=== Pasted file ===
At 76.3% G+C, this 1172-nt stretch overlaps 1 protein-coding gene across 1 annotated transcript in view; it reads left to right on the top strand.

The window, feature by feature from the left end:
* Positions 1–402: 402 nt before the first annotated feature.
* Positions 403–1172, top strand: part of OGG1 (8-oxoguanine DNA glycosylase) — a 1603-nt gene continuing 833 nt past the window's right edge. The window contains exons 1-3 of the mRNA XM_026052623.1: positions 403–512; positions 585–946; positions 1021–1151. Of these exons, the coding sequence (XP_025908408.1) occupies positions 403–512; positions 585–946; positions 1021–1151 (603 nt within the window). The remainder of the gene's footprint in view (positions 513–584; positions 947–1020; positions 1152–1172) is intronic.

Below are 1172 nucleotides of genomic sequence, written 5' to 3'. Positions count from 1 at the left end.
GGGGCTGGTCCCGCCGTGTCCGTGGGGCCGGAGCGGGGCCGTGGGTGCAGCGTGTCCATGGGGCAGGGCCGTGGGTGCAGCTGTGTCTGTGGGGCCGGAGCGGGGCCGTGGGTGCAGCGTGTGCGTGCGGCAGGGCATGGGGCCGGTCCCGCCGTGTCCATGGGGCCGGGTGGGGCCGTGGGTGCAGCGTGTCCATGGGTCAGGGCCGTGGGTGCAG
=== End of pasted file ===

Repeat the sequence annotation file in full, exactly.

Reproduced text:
At 76.3% G+C, this 1172-nt stretch overlaps 1 protein-coding gene across 1 annotated transcript in view; it reads left to right on the top strand.

The window, feature by feature from the left end:
* Positions 1–402: 402 nt before the first annotated feature.
* Positions 403–1172, top strand: part of OGG1 (8-oxoguanine DNA glycosylase) — a 1603-nt gene continuing 833 nt past the window's right edge. The window contains exons 1-3 of the mRNA XM_026052623.1: positions 403–512; positions 585–946; positions 1021–1151. Of these exons, the coding sequence (XP_025908408.1) occupies positions 403–512; positions 585–946; positions 1021–1151 (603 nt within the window). The remainder of the gene's footprint in view (positions 513–584; positions 947–1020; positions 1152–1172) is intronic.

Below are 1172 nucleotides of genomic sequence, written 5' to 3'. Positions count from 1 at the left end.
GGGGCTGGTCCCGCCGTGTCCGTGGGGCCGGAGCGGGGCCGTGGGTGCAGCGTGTCCATGGGGCAGGGCCGTGGGTGCAGCTGTGTCTGTGGGGCCGGAGCGGGGCCGTGGGTGCAGCGTGTGCGTGCGGCAGGGCATGGGGCCGGTCCCGCCGTGTCCATGGGGCCGGGTGGGGCCGTGGGTGCAGCGTGTCCATGGGTCAGGGCCGTGGGTGCAG